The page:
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Grits would seek international ban on weaponization of space: leaked platform
Wednesday, January 11, 2006
MONTREAL (CP) - Canada would seek an international deal to permanently ban weapons in space under a re-elected Liberal government, according to a leaked copy of the party's platform.
The pledge is aimed at rallying the nation's more moderate voters behind the Liberals in a late-campaign drive to reverse the governing party's sagging electoral prospects. Paul Martin will take that stand against weapons in space when he unveils his party platform as early as Wednesday and will paint the pledge as the latest in a long line of Liberal-led peace initiatives.
The idea will almost certainly meet with hostility from the U.S. government, coming on the heels of Canada's refusal to sign on to the American missile-defence project.
As much as that missile snub irritated the White House, public opinion polls conducted earlier this year suggested it was a crowd-pleaser in Canada.
The weapons pledge is one of the few headline-grabbing announcements left for a Liberal party seeking to strike a chord with voters before the Jan. 23 election.
"Liberals are firmly opposed to the weaponization of space and recognize that the best time to prevent an arms race in space is before one begins," says the leaked version of the platform.
The 85-page document was posted on the website for the conservative Western Standard magazine and confirms unpublished rumours of an impending Liberal space-weapons announcement.
The proposal is modelled on the 1999 international mine ban treaty, for which then-foreign affairs minister Lloyd Axworthy was nominated for a Nobel Peace Prize.
While the Liberal minister did not win the award, he was applauded for an effort that now includes 146 countries and helped clear more than 130 million square metres of land mines around the world.
The United States, China, India and Russia did not sign on to that treaty and it's entirely possible that the world military powers will also take a dim view of the space-weapons pledge.
The Liberals plan to also draw parallels between their proposed space-weapons plan and past initiatives like Pierre Trudeau's nuclear-disarmament tour and Lester B. Pearson's role in resolving the 1956 Suez crisis, which earned him the Nobel prize.
There is at least one notable difference between Martin's impending promise and the land-mines initiative it is supposed to emulate.
Unlike land mines - a global scourge that has killed and maimed thousands of civilians around the world - there are no weapons in space and won't be for the foreseeable future.
The U.S. says its current missile project, which includes interceptor sites in Alaska and California, does not include imminent plans for weapons in space.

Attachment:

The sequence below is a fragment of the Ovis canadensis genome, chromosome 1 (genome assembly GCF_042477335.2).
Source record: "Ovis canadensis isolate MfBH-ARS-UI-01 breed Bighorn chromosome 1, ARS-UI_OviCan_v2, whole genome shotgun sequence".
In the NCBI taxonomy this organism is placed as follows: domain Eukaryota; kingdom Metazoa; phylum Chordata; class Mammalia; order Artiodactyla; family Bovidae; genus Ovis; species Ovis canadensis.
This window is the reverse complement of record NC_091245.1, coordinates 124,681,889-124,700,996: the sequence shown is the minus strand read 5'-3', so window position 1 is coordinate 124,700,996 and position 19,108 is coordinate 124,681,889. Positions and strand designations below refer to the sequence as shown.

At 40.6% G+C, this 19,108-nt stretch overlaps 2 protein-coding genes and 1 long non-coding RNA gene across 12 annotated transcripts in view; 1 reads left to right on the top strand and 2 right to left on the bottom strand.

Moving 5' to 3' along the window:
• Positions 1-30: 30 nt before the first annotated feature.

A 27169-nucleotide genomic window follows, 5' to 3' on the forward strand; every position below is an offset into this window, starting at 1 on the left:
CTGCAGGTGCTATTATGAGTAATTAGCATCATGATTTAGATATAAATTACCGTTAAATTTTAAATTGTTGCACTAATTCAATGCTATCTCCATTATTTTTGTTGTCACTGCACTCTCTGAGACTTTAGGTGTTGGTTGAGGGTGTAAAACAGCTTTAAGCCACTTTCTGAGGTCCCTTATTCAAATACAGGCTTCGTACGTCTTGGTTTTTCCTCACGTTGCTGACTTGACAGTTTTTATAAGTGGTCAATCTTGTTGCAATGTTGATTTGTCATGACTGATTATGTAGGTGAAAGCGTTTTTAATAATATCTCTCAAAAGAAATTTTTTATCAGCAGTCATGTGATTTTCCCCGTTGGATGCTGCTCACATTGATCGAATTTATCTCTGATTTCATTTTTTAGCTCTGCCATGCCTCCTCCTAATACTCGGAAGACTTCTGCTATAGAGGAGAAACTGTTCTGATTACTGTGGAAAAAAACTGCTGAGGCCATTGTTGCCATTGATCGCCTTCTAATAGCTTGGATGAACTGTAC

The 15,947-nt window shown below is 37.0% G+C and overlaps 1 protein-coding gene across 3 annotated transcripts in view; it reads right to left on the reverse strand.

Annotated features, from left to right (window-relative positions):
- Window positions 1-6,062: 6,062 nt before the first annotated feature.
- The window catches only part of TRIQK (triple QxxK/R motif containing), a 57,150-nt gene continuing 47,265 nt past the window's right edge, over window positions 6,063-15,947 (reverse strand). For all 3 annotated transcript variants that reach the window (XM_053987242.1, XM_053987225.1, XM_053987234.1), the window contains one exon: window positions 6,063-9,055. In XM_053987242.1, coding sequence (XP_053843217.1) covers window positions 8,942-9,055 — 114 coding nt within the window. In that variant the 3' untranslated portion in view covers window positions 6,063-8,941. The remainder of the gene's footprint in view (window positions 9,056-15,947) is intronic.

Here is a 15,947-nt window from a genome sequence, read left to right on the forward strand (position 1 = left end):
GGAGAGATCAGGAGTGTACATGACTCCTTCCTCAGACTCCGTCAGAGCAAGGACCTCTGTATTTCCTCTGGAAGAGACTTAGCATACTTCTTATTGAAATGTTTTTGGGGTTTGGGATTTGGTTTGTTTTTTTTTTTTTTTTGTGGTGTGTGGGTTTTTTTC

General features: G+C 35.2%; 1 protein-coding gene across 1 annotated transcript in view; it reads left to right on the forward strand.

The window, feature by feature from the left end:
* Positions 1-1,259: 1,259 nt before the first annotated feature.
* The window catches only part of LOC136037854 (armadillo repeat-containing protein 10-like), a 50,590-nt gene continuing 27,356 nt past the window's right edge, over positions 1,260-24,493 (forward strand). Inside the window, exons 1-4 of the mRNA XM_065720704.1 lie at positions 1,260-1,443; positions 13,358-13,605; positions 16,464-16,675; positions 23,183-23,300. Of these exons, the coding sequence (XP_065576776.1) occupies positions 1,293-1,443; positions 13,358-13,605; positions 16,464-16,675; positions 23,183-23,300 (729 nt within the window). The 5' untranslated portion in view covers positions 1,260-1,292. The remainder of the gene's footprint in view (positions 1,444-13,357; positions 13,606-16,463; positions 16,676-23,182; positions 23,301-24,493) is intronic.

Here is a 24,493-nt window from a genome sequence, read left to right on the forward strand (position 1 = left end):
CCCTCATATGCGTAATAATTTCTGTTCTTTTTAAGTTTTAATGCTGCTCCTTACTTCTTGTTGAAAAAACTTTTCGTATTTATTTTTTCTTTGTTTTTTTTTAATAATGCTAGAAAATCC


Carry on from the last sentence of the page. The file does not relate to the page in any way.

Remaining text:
Furthermore, the leaked document concedes that an existing international agreement already bans weapons of mass destruction in space. It adds, however, that no such deal exists for smaller-scale weapons.
The rest of the leaked Liberal platform largely confirms recently announced promises. Those pledges include:
-$30 billion in personal income-tax cuts.
- Eliminating the $975 landing fee for immigrants.
- Up to $3,000 to help first-and last-year undergraduate students with tuition and a $150 million fund to offset tuition costs for those wishing to study abroad.
- $3.5 billion for workplace skills training.
- A so-called "ban" on handguns that would require collectors to disarm their weapons. The plan would also see millions go to police and community projects to help reduce urban crime.
- Continuing to reduce the nation's debt-to-GDP ratio to 20 per cent by 2020 - a level unseen since the early 1970s.
The political aims of the space-weapons ban are unmistakeable.
The Liberals have struggled to find Canada-U.S. wedge issues that would force their Conservatives rivals into an uneasy defence of the more unpopular policies of the U.S. Bush administration.
That strategy - which Martin has attempted on climate change, gun control, the Iraq war and on missile defence - has met with limited success during the campaign.
When Martin rebuked his foes for sharing Washington's hostility to the Kyoto climate-change accord, analysts correctly pointed out his own government's woeful record on greenhouse-gas emissions.
Conservative Leader Stephen Harper has also tempered his enthusiasm for President George W. Bush's Iraq invasion and for the missile project.
It was the same with gun control.
Liberals were hoping that their proposed 'ban' on handguns would draw their chief rival into a National Rifle Association-style defence of the right to bear arms.
Instead Harper responded with his own anti-gun package that includes harsher sentencing, and was careful to avoid criticizing the principle of gun control.
© The Canadian Press 2006